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Unsubtypables Dictate Widespread trH3N2 PCR Testing
Recombinomics Commentary 13:45
September 11, 2011

The latest CDC FluView (week 35) with two unsubtypables (unable to subtype) highlights the dramatic recent changes in the H3 sequences in the 2011 trH3N2 isolates, which include R50G, S107T, T117N, D133G, E142G, H156Y, A163E, L164Q, R189K, T203I, P274H, G276D, N277E, R299K, L427I, N444S, K452R, V489I, D492N. 

These changes create an “unsubtypable” result because the changes are too great for recognition by the reagents used to subtype human H3.  However, most of the above changes are also in the closely related 2010 trH3N2 isolates, like A/Pennsylvania/40/2010, which did initially type as human seasonal H3.  This variability raises concerns that some trH3N2 will sub-type as seasonal H3N2, while others will be usubtypable as seen with two of the four 2010 isolates which have H3 sequences that are virtually identical.

Most of those trH3N2 cases that type as seasonal H3N2 will not be further classified.  A small sub-set will be characterized furth in antigen characterization tests (which would identify such cases as LOW REACTORS) or sequencing, which would easily identify the above changes as well as a similar number of synonymous change.  Thus, even partial sequences will easily distinguish seasonal H3N2 from swine trH3N2.  However, these test generally rely on the isolation of virus and are done by the CDC, so the number of such identification will be low and may be significantly delayed, as seen in the 5 month delay for A/Pennsylvania/40/2010.  However, if the pandemic trH3N2 outcompetes the seasonal H3N2, these more complicated tests will clearly identify trH3N2, but the lag time may be significant.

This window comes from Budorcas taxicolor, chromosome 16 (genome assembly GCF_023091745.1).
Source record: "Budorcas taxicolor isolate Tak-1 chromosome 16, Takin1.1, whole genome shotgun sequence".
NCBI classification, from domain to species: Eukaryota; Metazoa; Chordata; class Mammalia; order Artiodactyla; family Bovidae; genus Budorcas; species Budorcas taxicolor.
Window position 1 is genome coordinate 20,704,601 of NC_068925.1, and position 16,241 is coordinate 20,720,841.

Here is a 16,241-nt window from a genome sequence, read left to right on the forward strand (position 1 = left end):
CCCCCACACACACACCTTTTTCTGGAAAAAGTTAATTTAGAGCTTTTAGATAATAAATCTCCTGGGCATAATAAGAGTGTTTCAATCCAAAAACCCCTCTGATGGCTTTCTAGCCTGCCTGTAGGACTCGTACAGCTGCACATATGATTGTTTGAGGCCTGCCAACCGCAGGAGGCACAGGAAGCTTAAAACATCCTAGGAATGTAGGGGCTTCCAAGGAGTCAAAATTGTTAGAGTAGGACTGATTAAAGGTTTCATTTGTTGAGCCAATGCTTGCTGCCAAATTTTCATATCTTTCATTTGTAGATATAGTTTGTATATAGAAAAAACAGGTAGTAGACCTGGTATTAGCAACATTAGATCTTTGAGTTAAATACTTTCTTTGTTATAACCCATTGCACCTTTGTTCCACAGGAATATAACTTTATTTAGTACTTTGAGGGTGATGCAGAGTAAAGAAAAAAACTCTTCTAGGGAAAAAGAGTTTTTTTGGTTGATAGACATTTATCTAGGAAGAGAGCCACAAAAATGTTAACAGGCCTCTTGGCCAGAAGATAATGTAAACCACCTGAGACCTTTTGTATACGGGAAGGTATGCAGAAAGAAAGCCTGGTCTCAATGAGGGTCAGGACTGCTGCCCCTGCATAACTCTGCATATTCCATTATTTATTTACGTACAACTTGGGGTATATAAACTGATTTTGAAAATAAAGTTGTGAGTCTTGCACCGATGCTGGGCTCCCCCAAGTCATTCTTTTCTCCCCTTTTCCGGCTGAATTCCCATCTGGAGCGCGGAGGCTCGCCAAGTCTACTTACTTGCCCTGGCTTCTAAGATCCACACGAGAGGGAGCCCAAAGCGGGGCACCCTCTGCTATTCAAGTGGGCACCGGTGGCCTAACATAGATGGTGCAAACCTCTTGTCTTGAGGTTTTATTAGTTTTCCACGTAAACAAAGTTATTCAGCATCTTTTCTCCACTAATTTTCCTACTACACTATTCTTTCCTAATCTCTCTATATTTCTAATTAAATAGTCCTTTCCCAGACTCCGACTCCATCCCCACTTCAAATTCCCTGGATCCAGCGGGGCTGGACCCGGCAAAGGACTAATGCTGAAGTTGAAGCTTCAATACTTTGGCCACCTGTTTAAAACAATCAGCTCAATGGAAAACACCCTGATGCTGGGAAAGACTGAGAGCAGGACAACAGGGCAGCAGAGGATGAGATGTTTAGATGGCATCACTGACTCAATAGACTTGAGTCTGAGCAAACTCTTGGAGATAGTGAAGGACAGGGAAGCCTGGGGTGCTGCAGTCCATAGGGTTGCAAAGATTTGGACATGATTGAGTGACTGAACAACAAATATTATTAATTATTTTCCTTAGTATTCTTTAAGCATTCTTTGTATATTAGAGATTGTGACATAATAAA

PCR testing for the swine evolved sequences is very rapid and quickly identifies trH3N2, as was seen for the four 2011 sequences, and the PCR testing can be done by the state labs.  Therefore, such screening should be dramatically increased, as was done for pandemic H1N1.
The PCR testing would quickly identify the extent of the trH3N2 spread, which is likely to present in patients without swine exposure, as was seen in 3 of the 4 recent cases, as well as patients who do not live in areas with swine, who are rarely tested for trH3N2.

The identities between the isolates in Indiana and Pennsylvania strongly suggest this latest version of trH3N2 is spreading in humans since it has acquired the pandemic H1N1 M gene segment, and the H3 and other internal genes cluster in human trH3N2 cases, which is easily seen in phylogenetic analysis.

Release of results of widespread PCR testing on influenza A positive samples would be useful.

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